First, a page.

But what if those stereotypes were actually serving to limit a products exposure?
With team divesity now a critical issue in the markeing industry, in this article I took the opportunity to investigate one possible reason why stereotypes are so prevalent in Australian adverrtising – that the composition of the people creating and signing off on campaigns may be influencing the choice of faces that appear in those campaigns.
Marketers often talk about brands having a ‘personality’ – effectively a collection of traits and attributes which are specific and potentially unique to the brand. Now the technologies of artificial intelligence and computer animation technologies are coming together to enable that personality to be centralised into a virtual persona – complete with its own face and voice.
There is great potential that in the near future we will no longer look at websites or interact with contact centres, but interact instead with virtual humans as naturally as we might interact with real people. That virtual person will have a record of all of your interactions, and knowledge of all of the offers and services its organisation can provide. Furthermore, that virtual person might also be a specific instance for you – tuned to your age, ethnicity, or any other known attribute that might serve to make it more useful to you.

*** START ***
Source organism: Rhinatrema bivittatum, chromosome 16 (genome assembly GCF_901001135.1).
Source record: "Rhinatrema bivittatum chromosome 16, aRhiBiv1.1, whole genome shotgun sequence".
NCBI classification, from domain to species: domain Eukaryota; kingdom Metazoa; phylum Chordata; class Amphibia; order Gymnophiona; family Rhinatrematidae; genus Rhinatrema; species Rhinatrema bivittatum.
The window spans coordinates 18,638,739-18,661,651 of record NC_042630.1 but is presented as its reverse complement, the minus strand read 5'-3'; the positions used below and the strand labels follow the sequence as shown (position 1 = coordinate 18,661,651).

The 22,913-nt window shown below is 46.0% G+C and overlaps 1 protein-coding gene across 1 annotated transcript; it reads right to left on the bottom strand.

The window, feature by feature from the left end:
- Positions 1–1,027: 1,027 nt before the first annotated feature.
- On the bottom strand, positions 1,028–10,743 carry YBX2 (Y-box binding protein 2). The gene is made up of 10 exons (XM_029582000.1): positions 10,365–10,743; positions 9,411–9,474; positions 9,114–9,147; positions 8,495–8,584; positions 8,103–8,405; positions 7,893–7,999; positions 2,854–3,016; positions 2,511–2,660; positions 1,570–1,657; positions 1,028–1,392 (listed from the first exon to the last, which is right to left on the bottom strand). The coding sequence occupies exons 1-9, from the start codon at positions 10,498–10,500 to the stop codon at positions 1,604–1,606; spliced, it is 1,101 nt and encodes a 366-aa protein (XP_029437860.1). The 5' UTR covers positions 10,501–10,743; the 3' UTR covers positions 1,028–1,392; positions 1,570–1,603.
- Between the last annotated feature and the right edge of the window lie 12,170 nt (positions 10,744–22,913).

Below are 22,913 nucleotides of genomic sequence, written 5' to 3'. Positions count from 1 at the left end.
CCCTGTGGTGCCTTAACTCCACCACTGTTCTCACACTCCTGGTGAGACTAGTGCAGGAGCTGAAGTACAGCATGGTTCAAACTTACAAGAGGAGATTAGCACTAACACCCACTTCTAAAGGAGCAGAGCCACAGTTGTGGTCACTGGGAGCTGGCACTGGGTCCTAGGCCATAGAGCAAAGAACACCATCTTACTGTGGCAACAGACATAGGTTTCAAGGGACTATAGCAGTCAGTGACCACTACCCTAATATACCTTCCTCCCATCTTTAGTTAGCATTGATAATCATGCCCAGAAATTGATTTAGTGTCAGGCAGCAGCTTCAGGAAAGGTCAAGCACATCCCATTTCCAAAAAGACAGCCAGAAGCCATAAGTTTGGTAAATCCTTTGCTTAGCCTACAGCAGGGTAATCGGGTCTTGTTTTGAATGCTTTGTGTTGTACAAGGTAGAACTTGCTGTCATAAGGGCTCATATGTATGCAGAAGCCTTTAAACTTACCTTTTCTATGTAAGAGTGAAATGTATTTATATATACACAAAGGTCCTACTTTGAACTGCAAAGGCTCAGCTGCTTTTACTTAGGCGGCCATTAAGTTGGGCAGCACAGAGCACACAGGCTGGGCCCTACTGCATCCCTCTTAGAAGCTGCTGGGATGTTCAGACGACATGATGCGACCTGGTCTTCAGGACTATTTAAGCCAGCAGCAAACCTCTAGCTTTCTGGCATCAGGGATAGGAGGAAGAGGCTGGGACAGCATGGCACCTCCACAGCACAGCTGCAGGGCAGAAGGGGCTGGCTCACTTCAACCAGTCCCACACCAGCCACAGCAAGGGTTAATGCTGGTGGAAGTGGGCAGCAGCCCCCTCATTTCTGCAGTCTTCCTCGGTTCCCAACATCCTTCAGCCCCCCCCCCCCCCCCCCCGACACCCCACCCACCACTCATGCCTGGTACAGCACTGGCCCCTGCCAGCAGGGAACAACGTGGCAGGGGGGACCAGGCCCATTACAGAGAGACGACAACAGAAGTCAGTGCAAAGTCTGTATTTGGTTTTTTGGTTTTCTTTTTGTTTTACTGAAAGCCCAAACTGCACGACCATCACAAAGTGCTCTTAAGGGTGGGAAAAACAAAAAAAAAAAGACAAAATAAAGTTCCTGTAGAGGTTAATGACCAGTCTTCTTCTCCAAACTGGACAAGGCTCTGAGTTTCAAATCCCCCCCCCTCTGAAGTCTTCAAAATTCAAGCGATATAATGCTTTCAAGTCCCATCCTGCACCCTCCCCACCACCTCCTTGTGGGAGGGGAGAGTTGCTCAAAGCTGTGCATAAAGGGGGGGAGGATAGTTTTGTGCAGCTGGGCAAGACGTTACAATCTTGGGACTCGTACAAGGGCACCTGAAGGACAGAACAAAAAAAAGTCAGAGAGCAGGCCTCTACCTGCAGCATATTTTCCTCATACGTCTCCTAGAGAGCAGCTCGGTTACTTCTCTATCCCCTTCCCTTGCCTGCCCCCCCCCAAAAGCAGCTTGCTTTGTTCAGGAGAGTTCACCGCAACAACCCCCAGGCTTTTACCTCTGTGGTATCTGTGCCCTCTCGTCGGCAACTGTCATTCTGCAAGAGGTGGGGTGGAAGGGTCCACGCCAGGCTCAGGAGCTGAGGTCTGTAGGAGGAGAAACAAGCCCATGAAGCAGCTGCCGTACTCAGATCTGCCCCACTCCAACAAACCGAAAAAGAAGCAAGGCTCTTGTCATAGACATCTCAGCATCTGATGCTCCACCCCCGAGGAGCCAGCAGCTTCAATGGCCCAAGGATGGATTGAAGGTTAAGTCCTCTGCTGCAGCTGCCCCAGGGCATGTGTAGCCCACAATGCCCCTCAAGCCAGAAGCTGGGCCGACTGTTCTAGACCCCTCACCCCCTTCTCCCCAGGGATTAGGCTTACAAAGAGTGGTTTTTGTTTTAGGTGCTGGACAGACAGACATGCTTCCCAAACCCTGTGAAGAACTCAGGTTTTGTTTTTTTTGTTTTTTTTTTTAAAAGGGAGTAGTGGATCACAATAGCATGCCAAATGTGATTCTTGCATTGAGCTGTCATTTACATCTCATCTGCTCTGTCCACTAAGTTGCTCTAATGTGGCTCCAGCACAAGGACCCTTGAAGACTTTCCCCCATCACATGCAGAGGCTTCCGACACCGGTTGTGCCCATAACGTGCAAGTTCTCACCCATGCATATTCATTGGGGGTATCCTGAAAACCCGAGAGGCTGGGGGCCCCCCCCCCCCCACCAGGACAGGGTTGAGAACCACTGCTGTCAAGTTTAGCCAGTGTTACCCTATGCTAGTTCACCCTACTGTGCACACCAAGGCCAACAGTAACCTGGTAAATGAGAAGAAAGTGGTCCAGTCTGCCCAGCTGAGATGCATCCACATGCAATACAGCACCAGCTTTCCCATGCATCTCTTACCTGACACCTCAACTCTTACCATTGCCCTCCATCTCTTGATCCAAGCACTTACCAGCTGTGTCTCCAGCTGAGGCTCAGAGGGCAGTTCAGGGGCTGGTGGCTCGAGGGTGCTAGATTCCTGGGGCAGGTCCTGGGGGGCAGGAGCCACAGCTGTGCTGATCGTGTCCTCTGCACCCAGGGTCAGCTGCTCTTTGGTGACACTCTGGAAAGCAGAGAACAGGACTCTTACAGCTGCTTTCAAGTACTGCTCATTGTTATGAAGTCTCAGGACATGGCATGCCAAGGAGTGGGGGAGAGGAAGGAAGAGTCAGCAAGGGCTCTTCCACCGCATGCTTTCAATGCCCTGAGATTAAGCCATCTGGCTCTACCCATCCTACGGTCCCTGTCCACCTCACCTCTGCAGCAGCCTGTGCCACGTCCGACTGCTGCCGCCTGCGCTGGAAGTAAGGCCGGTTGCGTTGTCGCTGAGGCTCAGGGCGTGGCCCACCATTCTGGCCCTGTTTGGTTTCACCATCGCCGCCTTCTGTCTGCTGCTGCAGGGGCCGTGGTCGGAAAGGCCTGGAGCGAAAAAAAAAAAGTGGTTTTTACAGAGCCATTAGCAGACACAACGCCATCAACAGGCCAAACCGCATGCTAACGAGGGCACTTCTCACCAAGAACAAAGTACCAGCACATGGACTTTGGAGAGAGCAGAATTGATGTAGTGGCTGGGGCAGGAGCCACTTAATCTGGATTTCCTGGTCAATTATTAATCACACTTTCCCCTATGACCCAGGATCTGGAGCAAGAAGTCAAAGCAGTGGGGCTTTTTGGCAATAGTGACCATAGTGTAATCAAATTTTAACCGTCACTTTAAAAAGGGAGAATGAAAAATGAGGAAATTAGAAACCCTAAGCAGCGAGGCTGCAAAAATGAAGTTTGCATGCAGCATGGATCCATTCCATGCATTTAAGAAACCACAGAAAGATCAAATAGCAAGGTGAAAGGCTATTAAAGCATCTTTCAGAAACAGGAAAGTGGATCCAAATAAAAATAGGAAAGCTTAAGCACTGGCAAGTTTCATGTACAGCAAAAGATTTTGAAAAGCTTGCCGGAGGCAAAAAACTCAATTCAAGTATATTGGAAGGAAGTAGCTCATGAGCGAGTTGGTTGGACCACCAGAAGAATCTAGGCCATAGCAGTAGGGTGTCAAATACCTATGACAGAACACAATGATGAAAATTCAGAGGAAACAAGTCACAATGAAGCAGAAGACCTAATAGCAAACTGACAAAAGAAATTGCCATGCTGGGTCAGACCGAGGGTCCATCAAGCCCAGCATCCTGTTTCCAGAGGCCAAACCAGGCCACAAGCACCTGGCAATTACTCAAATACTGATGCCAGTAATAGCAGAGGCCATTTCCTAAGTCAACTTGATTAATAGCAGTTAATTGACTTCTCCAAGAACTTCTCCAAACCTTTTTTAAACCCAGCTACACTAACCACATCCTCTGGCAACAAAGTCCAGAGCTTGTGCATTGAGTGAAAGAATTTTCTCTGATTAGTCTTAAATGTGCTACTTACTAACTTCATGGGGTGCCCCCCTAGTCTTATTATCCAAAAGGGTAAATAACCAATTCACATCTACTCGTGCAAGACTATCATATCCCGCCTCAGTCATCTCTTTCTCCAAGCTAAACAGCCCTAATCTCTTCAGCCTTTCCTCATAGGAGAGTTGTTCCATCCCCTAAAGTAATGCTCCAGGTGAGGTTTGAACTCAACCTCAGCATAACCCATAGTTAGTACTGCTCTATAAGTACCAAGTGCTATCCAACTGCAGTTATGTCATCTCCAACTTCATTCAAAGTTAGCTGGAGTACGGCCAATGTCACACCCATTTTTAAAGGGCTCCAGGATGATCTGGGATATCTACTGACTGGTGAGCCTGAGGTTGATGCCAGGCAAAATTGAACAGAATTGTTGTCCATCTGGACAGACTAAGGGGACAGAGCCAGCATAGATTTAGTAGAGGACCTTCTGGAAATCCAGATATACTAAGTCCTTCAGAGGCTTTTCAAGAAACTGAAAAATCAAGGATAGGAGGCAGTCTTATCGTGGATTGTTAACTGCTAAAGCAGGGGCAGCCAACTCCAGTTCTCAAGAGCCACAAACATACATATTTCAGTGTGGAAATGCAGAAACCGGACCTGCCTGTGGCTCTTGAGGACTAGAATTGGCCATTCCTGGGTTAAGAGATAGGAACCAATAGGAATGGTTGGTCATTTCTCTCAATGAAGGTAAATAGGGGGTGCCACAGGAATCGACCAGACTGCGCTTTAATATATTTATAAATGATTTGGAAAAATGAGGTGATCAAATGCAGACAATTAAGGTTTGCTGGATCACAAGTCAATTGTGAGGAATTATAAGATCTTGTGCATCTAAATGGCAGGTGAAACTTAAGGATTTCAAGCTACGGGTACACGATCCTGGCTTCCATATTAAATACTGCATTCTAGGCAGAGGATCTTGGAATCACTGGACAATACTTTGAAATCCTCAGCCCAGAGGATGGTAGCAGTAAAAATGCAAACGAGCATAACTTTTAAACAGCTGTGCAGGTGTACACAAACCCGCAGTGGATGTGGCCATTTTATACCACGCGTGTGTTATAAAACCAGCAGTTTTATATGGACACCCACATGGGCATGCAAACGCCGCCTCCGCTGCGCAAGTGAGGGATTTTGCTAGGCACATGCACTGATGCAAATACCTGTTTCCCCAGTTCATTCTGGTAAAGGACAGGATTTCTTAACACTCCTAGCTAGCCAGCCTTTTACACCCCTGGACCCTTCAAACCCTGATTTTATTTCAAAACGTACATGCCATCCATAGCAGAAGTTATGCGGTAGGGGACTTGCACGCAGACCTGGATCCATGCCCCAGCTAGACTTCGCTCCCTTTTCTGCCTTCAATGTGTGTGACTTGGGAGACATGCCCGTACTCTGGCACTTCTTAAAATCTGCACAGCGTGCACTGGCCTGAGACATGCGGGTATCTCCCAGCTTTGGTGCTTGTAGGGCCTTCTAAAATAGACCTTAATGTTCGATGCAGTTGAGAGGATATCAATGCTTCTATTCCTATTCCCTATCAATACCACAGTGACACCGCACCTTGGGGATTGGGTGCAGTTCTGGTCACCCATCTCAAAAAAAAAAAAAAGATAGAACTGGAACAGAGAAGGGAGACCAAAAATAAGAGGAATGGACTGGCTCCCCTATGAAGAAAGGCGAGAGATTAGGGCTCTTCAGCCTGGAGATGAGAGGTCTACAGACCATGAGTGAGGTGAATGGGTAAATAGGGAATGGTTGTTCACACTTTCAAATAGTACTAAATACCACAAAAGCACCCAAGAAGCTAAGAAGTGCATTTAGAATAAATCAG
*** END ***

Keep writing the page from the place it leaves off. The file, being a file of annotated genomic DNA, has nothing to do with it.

It is an idea that has been promised for some time, but in this article for CMO.com.au I explore how the necessary components are now falling into place to make this idea a reality.
Tech companies spend millions of dollars inventing and developing new technologies, but it’s all for nought if no one buys it. Crossing that chasm often involves a creating professional sales team – which can be an expensive proposition. So why not hire someone else’s?
Hence the global technology reseller modelwas born. But resellers have a tendency to prefer selling those products which are easy to shift, with a sizeable and eager market (and one that is also willing to pay a decent margin). Much easier to sell something that people already want, than to convince them to buy something they only recently learned exists.